No turning, no lifting, and then you proceed to rotate the pelvis down and back and up and front and you can feel the belly muscles working a little bit. You might feel the glutes and the hamstrings working a little bit, and I see people, when I watch people do this, if they get it just right, which is not all that hard to do, I see people really line up. If you've got this lined up and you're really getting the hips lifting and the descent here, it seems to float the lower ribs back where they should be. You can't really tilt the pelvis up and have those ribs poked forward. You just can't do it, so as the front hip comes up and you go down in the back, these ribs just seem to soften and float backward in a lovely way, and I've noticed that for the most part, the skull also releases back, so if you look at my alignment, it's probably quite vertical here.

So you do that for about a minute. Take the leg down, and then kinda bring the second leg up. Bring your leg up. Lay it down. Align the two thighs with the wall in front of you, chair, and then proceed again, the same thing of up the front and down the back, and finding your alignment and oftentimes, when you find that vertical alignment, you'll realize that you don't need to be supporting yourself on the chair.

Now that might not happen the very first time you do this. It might take a while before your body really finds that center line. It's just this mysterious, mystical, almost ungraspable until you feel it, gravity line, center line, and when you're there, it's like, oh, yeah. The other thing that happens with the standing leg is it might want to shoot out to the sides, so you're keeping that standing leg moving towards the middle. So a minute, approximately, bring the leg down.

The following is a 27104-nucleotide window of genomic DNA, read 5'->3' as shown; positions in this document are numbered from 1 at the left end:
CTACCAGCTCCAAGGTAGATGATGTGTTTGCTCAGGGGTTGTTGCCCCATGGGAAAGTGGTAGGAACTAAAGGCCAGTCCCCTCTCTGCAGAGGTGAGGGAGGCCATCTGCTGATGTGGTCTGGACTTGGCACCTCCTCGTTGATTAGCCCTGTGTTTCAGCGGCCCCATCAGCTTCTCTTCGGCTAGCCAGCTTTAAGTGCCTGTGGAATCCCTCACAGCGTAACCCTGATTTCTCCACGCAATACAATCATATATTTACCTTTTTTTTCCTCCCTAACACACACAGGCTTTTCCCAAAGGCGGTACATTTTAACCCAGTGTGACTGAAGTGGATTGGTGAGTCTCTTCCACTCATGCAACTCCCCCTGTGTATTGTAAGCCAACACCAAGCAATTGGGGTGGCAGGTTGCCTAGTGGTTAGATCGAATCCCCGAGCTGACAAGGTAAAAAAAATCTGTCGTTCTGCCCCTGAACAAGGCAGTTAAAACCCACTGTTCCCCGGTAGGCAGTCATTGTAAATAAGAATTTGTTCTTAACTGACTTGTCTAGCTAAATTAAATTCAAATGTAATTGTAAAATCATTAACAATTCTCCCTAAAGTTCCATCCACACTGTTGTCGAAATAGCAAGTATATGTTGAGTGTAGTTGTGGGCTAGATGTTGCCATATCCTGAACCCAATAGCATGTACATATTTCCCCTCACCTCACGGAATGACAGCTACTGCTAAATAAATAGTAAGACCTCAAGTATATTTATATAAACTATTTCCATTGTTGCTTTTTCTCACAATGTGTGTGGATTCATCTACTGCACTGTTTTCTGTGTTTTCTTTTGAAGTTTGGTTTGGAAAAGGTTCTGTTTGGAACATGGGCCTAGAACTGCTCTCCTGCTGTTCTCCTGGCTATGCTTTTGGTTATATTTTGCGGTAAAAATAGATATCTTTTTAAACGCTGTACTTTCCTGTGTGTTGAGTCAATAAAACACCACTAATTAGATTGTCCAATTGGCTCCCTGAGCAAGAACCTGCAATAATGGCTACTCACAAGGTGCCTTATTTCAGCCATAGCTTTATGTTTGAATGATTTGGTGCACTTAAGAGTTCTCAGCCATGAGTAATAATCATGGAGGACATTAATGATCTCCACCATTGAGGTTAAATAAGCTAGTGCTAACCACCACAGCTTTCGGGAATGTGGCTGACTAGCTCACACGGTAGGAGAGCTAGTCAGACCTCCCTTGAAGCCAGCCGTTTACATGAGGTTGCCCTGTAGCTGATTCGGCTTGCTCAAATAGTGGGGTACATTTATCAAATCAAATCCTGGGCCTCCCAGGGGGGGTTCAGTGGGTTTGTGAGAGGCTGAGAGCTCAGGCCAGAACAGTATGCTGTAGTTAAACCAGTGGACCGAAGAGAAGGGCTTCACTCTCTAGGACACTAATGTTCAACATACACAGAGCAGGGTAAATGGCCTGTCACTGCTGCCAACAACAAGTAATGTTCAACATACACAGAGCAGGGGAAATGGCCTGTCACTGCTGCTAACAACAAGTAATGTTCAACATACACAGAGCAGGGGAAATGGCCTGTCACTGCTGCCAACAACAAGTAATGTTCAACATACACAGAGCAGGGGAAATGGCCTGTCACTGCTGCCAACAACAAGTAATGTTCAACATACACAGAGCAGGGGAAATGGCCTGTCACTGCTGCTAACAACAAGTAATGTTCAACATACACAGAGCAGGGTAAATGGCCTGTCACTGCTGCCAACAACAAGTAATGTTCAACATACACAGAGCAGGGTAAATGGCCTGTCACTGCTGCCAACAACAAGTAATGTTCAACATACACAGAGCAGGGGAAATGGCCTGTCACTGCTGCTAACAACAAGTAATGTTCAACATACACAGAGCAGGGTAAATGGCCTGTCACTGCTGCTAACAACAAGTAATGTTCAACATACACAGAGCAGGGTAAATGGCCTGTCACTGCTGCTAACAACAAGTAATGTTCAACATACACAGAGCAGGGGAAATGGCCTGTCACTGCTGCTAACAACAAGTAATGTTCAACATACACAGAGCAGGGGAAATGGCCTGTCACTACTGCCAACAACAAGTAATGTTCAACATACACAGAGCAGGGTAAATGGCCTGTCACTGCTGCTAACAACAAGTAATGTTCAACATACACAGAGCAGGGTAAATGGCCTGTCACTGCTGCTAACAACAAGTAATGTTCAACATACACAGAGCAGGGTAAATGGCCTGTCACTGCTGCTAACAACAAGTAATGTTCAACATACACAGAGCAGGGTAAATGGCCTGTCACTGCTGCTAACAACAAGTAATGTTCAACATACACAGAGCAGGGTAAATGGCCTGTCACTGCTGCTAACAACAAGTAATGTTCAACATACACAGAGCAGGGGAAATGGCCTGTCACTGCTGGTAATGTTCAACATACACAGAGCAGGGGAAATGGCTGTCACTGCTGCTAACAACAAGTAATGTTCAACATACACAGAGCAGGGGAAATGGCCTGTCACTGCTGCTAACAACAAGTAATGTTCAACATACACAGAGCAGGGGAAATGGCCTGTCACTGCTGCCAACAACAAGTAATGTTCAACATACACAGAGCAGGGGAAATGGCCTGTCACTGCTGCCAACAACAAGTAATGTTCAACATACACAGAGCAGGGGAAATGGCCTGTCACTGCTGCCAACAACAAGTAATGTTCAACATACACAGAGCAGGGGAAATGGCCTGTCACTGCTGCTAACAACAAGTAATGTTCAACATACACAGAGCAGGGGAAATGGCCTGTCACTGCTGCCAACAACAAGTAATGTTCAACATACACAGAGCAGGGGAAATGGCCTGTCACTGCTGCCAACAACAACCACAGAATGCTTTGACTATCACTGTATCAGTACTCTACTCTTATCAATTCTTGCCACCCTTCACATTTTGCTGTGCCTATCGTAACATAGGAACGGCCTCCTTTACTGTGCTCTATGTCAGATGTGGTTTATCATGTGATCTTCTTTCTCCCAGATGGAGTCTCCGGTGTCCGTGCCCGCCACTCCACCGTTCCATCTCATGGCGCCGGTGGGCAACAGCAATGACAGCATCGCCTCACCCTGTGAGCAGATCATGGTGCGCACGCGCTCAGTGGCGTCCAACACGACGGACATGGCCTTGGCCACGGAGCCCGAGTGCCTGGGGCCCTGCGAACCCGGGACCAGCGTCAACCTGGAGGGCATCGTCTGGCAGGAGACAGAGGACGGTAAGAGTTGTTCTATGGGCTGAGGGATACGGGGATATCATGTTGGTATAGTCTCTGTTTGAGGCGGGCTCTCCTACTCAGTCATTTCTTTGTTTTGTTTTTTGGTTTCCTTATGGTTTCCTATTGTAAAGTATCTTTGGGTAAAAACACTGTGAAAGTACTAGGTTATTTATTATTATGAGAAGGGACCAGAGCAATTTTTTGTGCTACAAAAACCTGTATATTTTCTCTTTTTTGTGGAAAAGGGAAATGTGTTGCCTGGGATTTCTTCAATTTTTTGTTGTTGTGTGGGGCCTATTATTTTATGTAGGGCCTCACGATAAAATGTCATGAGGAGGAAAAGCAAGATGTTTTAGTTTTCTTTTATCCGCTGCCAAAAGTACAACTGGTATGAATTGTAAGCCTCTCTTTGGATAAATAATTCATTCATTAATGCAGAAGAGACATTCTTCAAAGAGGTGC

Turn around, stand on both feet, both legs. I feel, at the moment, almost like I'm on stilts. I feel so tall and so grounded, like those stilts go deep into the center of the earth. So how do you feel? Let me know.

I'd love to hear. Thank you so much.


Kim M
1 person likes this.
Great little mini practice.
Patricia Sullivan
Hi Kim, somehow I missed your comment, but glad you found this a helpful little piece. thanks for tuning in!

1 person likes this.
I love this! I'm going to try it with the seniors today and I can't wait to see and hear what they have to say. I'm often trying to help the seniors stretch this area, quads, Psoas. I'll let you know how it goes.
Silke S
1 person likes this.
I am still amazed about your videos. Thank you so much. I loved the gentle self massage of the hamstrings, and the Quad stretch with the chair instead of grasping the foot, felt way better in the knee.
Patricia Sullivan
Hi Silke, I'm so pleased you're enjoying this selection of my sessions. I'll go back to the ones in which you had questions. thank you for your comments!
Paula E
Enjoyed the quad stretch, and felt short stilts.
Patricia Sullivan
Thanks Paula,
that quad stretch can really help with evening the pelvis over the thigh bones and many other benefits. I'm glad you felt the stilts! Love...!
Patricia so grateful to find you on Yoga Anytime, my sister Megan Miller reminded me you are here!!! Sorry we missed you at Green Gulch this fall, but hopefully you will be there this October. Loved this tutorial and yes felt taller and more open in the quad and hip joints.
Patricia Sullivan
Oh hi Pat, so nice to hear from you! And that you've found my work on YA helpful. Would love to see you and Megan this fall at GG. Thank you for touching in.